Only a few days after Trump’s inauguration ceremony, the U.S. National Debt will creep across the important psychological barrier of $20 trillion.

    It’s a problem that’s been passed down to him, but it certainly puts the incoming administration in a difficult place. The debt is burdensome by pretty much any metric, and the rate of borrowing has exceeded economic growth pretty much since the late 1970s.

    How Trump deals with this escalating constraint will be a deciding factor in whether his administration crashes and burns – or ends up re-positioning America for greatness.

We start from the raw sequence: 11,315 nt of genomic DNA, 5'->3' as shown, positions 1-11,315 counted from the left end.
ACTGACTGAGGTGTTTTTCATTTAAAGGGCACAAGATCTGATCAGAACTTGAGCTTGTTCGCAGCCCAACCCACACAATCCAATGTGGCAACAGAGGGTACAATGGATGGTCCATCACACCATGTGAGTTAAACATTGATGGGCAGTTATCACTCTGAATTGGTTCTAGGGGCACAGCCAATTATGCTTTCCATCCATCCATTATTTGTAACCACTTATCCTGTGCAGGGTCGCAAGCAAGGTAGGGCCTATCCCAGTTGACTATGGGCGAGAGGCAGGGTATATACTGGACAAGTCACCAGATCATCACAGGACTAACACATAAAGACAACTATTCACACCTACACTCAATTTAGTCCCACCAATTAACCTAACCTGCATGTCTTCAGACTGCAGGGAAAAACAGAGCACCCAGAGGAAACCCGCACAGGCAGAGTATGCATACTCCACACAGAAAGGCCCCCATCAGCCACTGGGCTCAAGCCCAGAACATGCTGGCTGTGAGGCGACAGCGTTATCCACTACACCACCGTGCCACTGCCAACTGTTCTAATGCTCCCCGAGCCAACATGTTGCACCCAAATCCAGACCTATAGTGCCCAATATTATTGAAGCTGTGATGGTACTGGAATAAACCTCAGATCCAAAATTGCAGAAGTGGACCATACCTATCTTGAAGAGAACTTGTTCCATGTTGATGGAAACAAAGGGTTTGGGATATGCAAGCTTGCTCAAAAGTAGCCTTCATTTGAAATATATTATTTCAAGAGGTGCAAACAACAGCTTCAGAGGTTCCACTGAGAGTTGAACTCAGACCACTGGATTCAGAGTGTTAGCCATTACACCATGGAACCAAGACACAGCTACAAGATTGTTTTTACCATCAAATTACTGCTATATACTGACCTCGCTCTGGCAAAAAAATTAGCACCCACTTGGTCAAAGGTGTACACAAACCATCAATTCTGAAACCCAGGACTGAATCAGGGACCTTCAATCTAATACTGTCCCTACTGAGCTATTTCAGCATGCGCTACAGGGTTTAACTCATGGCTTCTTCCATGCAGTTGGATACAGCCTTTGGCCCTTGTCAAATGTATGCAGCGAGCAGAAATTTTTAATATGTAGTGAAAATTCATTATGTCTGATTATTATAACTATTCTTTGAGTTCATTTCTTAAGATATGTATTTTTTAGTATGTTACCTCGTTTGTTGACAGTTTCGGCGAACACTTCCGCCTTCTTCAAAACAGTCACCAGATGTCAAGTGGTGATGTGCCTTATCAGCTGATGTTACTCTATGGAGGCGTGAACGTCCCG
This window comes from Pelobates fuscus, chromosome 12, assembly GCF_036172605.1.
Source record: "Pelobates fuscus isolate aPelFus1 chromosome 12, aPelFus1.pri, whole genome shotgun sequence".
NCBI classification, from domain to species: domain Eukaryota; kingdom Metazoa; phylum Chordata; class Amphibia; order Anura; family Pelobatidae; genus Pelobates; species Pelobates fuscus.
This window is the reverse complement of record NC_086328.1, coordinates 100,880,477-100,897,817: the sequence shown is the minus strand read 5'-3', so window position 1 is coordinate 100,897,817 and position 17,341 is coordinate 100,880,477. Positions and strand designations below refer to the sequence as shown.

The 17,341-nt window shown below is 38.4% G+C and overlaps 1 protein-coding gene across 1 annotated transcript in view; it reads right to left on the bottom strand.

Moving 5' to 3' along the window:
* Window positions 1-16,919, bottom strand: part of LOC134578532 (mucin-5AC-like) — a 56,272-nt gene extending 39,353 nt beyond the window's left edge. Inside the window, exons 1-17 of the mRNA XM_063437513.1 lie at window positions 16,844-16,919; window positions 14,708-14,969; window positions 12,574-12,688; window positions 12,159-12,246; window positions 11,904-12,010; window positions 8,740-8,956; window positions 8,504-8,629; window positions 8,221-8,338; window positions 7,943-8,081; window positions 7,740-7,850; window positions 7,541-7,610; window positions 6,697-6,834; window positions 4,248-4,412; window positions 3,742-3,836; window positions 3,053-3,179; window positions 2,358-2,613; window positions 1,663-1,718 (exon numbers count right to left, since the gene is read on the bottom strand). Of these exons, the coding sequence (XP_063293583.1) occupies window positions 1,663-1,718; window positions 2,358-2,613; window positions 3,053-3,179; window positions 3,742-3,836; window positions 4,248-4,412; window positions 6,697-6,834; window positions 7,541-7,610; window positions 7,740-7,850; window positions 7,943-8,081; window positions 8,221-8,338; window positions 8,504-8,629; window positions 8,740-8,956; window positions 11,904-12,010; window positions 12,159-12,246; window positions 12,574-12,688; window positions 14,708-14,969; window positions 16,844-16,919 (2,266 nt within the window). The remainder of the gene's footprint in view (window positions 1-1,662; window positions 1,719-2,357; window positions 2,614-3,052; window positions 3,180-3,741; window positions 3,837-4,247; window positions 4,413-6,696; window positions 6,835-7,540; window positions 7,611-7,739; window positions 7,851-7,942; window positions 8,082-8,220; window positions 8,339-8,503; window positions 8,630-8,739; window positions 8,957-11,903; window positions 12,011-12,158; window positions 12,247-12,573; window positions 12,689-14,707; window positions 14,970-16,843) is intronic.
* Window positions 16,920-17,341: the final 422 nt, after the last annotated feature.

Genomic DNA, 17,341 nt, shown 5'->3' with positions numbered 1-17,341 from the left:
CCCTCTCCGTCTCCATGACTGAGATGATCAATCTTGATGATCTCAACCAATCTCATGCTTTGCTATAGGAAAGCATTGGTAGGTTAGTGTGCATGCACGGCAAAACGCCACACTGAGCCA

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  • 2016 Commodity Performance

    It was an up and down year for commodities, but things ultimately finished in the black.

    The S&P Goldman Sachs Commodity Index (GSCI) climbed 10.1% on the year – it was just enough to edge out the S&P 500, which ended 2016 with a 9.5% return.

    WINNERS IN 2016

    The biggest winners on the year were base metals and the oil and gas sector.

    Here’s how base metals did:

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  • Bitcoin: The Top Performing Currency For a Second Year in a Row

    The Money Project is an ongoing collaboration between Visual Capitalist and Texas Precious Metals that seeks to use intuitive visualizations to explore the origins, nature, and use of money.

    Bitcoin is no stranger to extreme fluctuations.

    For each of the last four years, the cryptocurrency has either been the best or the worst performing currency – with nothing to be found in between.